10 May 2010

Capricious Markets

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It takes a hell of a lot of work to bring a second hand bike to market.

This isn’t some self-justifying or pitiful diatribe. This is just a fact. Anybody who has bought a second-hand bike online and received it only to find a host of mechanical issues lurking just below the surface will have sympathy with this position.

We get a few poor sods come up to us on the stall and say, ‘how much is it going to cost me to turn this into a fixie?’, having been appalled enough by the (honest enough) price quoted them in Brick Lane Bikes to seek a second opinion from people they perceive as being able to do it cheaper.

The honest truth in this instance is that you’re better off buying something as near as dammit complete than subscribing to the romantic notion of building your own bike which (in the first instance at least) is fun, frustrating and expensive in equal measure.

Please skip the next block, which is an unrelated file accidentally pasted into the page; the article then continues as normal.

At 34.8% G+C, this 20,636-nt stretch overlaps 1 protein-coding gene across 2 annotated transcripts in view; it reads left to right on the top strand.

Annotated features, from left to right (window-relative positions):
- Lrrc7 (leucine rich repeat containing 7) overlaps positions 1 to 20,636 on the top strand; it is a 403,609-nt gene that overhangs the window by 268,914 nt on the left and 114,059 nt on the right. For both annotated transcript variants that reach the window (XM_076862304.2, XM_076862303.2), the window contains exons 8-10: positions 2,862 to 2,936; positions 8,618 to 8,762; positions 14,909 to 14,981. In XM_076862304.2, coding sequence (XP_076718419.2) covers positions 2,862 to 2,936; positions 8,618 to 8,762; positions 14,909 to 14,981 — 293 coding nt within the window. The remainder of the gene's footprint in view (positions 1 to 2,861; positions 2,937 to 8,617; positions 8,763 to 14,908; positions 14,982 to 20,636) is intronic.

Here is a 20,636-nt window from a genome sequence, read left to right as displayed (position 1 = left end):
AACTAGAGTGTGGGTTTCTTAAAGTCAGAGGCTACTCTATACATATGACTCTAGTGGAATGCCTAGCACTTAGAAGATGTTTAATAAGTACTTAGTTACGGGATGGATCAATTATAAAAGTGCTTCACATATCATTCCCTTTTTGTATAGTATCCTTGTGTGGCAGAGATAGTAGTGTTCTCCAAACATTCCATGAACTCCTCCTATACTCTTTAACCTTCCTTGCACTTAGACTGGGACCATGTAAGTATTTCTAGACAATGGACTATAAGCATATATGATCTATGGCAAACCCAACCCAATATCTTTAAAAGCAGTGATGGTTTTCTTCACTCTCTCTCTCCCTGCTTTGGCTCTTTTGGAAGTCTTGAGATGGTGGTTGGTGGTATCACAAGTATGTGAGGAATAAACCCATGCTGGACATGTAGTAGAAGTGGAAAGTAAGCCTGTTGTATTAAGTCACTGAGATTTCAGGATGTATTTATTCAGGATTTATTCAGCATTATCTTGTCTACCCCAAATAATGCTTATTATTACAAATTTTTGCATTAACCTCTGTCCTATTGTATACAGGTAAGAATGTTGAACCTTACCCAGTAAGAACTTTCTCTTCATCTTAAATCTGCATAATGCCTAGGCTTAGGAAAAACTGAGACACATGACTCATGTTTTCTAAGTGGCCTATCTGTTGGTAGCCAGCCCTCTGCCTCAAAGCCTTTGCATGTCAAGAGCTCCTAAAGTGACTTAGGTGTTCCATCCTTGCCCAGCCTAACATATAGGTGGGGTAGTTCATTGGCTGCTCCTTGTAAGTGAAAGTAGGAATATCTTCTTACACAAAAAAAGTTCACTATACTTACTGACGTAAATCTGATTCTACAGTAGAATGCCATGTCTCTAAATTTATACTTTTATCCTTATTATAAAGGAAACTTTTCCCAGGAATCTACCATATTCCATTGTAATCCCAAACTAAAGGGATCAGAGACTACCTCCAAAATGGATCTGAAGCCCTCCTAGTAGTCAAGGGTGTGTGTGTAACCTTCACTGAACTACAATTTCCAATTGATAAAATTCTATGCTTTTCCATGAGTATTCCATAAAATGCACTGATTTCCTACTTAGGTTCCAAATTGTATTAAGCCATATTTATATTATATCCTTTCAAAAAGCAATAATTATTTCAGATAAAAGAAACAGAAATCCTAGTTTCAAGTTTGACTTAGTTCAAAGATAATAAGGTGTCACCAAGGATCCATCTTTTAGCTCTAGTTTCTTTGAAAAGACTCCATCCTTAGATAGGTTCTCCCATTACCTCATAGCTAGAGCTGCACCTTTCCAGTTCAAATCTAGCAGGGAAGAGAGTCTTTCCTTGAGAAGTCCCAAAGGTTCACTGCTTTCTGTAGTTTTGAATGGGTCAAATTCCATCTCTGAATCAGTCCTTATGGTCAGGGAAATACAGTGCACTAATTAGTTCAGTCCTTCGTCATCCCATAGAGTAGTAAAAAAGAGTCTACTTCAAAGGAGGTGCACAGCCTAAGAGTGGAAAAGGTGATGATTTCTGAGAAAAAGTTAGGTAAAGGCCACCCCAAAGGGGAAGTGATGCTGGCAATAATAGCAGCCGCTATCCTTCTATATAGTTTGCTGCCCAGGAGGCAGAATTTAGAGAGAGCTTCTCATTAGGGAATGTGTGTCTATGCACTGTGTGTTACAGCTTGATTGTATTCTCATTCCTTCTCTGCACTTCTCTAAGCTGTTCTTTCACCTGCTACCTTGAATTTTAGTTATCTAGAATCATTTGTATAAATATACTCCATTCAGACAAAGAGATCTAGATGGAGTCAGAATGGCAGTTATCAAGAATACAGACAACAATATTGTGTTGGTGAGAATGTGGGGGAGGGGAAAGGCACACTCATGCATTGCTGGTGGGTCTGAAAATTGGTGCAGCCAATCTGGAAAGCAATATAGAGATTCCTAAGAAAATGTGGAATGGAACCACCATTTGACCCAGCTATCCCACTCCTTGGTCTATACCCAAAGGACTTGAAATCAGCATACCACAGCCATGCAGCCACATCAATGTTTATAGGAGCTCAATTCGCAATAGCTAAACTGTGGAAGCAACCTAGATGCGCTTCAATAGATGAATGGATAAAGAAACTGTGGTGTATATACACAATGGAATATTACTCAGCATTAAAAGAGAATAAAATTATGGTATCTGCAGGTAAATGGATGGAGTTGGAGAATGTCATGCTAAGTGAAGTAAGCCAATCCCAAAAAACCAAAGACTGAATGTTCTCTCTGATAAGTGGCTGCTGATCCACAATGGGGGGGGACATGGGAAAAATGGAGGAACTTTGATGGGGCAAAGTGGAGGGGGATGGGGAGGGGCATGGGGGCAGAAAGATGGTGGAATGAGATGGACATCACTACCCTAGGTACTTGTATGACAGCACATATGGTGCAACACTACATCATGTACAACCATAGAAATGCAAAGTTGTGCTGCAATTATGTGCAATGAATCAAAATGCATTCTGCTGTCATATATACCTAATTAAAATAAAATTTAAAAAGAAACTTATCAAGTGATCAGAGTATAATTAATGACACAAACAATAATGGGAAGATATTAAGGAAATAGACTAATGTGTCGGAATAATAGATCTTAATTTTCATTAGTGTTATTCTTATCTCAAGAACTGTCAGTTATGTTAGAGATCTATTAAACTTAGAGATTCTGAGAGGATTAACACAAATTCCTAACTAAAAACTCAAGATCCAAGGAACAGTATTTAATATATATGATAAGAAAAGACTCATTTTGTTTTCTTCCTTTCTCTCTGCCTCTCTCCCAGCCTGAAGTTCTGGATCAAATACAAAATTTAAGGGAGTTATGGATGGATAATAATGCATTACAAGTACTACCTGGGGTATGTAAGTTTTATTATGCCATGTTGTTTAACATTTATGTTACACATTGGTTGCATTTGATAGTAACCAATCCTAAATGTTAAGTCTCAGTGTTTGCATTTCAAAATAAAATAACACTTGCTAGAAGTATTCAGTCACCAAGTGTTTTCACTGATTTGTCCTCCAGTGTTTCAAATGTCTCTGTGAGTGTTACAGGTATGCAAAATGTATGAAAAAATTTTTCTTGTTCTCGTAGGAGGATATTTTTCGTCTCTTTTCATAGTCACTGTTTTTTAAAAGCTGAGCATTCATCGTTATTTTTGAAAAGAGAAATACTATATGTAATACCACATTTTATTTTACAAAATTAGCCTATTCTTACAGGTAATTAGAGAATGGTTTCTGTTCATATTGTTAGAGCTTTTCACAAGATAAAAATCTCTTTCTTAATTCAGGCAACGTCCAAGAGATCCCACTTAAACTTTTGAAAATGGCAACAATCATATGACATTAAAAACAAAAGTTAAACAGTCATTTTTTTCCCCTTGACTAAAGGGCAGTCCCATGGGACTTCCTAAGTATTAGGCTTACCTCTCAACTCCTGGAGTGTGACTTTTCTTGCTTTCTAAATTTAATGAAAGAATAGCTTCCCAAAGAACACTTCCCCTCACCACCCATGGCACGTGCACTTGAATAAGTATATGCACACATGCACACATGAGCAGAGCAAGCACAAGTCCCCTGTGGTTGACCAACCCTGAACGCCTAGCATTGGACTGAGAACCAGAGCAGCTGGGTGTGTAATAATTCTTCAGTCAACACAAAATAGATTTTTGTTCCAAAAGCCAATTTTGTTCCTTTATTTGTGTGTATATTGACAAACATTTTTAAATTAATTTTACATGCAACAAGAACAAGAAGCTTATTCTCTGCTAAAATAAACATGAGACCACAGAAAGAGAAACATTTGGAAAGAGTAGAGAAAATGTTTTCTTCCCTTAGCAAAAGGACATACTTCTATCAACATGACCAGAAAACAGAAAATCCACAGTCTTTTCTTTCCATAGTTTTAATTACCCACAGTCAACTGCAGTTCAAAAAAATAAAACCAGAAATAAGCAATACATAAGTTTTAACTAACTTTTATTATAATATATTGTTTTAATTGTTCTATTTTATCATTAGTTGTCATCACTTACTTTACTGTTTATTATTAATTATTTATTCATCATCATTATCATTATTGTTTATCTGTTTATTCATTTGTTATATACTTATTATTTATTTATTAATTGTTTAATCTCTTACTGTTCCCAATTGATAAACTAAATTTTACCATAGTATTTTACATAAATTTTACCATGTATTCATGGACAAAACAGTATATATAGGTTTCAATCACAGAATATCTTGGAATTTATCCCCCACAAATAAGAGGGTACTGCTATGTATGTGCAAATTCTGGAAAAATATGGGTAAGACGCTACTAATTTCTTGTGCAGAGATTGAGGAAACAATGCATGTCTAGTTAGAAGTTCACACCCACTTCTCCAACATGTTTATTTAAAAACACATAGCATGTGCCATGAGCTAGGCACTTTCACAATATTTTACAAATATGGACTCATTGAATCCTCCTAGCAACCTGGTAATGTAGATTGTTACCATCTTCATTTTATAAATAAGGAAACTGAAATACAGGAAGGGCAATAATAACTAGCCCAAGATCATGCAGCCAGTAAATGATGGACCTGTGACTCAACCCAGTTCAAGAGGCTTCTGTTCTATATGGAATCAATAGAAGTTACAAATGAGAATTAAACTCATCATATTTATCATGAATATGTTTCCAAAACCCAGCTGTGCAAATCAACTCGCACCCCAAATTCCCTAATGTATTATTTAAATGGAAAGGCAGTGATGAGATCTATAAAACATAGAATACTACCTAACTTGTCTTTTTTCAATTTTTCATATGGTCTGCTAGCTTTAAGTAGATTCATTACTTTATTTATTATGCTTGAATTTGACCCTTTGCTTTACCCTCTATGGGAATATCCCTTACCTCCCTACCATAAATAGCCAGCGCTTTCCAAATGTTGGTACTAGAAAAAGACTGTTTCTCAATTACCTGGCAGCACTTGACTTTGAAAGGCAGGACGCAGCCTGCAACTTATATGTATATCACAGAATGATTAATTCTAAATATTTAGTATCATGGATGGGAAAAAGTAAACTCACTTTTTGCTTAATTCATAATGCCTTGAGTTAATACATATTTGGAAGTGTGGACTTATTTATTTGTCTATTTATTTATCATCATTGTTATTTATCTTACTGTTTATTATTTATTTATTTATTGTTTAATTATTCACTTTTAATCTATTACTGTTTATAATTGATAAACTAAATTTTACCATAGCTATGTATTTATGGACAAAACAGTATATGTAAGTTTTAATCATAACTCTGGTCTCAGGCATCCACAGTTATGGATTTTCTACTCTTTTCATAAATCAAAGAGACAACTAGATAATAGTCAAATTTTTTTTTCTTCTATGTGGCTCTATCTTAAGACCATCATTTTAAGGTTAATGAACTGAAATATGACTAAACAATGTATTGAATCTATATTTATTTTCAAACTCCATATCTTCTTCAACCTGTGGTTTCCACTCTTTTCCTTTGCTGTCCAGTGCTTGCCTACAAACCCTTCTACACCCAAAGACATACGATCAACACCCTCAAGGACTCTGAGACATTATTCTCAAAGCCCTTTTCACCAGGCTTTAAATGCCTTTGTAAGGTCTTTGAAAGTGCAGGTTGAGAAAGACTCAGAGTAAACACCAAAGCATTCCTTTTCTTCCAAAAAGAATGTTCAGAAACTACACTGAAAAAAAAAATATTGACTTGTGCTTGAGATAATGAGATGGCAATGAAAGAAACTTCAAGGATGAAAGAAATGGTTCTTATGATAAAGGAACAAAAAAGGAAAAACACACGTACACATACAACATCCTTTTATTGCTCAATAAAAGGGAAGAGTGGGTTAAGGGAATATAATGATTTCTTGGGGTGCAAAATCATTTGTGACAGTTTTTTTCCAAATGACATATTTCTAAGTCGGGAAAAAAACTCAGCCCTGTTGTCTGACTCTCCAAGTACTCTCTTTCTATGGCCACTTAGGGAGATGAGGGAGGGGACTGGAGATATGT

With it only being our second month doing this we’re still acquiring the know-how, and more importantly the tools ourselves. Though between us Johnny and I have years of experience riding, breaking, fixing, building and piking bikes there are elements of turning a hobby into a business which continue to take us by surprise.

The capricious nature of market trading is one of these things, how you can turn up one week very well equipped and stocked and sell very little, and yet on other weeks sell what strange stock we’ve got at our target prices. This provokes an unlikely amount of soul searching and blame. In the long run i think you’ve got to stick it out.

The other thing is, that when we buy bikes, people still try to flog us things that don’t work properly.

They say you can’t polish a turd; but you can roll it in glitter.

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